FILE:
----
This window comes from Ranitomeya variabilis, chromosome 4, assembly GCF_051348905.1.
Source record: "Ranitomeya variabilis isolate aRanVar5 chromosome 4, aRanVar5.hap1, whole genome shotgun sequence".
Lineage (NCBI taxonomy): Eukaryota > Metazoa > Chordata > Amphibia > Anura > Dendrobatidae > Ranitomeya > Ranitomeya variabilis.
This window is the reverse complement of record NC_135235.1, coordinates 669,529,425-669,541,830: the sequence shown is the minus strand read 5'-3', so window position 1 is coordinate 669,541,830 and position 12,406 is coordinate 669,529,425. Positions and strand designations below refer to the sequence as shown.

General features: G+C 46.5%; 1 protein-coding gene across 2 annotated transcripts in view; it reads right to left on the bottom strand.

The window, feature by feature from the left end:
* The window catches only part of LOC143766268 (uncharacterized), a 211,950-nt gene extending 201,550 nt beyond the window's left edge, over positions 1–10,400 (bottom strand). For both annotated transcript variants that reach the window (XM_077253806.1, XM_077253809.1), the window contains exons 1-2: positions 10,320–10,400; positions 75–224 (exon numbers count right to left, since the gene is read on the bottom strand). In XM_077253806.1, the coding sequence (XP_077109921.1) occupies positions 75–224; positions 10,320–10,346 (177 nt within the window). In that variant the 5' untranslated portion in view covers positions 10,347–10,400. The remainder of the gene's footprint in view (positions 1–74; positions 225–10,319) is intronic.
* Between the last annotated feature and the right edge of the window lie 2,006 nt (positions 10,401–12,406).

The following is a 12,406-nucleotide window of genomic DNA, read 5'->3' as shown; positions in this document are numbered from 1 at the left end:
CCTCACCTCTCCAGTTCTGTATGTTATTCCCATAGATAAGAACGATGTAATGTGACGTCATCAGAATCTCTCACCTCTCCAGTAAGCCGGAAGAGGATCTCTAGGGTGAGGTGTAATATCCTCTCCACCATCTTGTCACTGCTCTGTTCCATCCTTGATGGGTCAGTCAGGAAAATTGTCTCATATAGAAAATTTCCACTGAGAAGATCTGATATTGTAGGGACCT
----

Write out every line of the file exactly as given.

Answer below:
This window comes from Ranitomeya variabilis, chromosome 4, assembly GCF_051348905.1.
Source record: "Ranitomeya variabilis isolate aRanVar5 chromosome 4, aRanVar5.hap1, whole genome shotgun sequence".
Lineage (NCBI taxonomy): Eukaryota > Metazoa > Chordata > Amphibia > Anura > Dendrobatidae > Ranitomeya > Ranitomeya variabilis.
This window is the reverse complement of record NC_135235.1, coordinates 669,529,425-669,541,830: the sequence shown is the minus strand read 5'-3', so window position 1 is coordinate 669,541,830 and position 12,406 is coordinate 669,529,425. Positions and strand designations below refer to the sequence as shown.

General features: G+C 46.5%; 1 protein-coding gene across 2 annotated transcripts in view; it reads right to left on the bottom strand.

The window, feature by feature from the left end:
* The window catches only part of LOC143766268 (uncharacterized), a 211,950-nt gene extending 201,550 nt beyond the window's left edge, over positions 1–10,400 (bottom strand). For both annotated transcript variants that reach the window (XM_077253806.1, XM_077253809.1), the window contains exons 1-2: positions 10,320–10,400; positions 75–224 (exon numbers count right to left, since the gene is read on the bottom strand). In XM_077253806.1, the coding sequence (XP_077109921.1) occupies positions 75–224; positions 10,320–10,346 (177 nt within the window). In that variant the 5' untranslated portion in view covers positions 10,347–10,400. The remainder of the gene's footprint in view (positions 1–74; positions 225–10,319) is intronic.
* Between the last annotated feature and the right edge of the window lie 2,006 nt (positions 10,401–12,406).

The following is a 12,406-nucleotide window of genomic DNA, read 5'->3' as shown; positions in this document are numbered from 1 at the left end:
CCTCACCTCTCCAGTTCTGTATGTTATTCCCATAGATAAGAACGATGTAATGTGACGTCATCAGAATCTCTCACCTCTCCAGTAAGCCGGAAGAGGATCTCTAGGGTGAGGTGTAATATCCTCTCCACCATCTTGTCACTGCTCTGTTCCATCCTTGATGGGTCAGTCAGGAAAATTGTCTCATATAGAAAATTTCCACTGAGAAGATCTGATATTGTAGGGACCT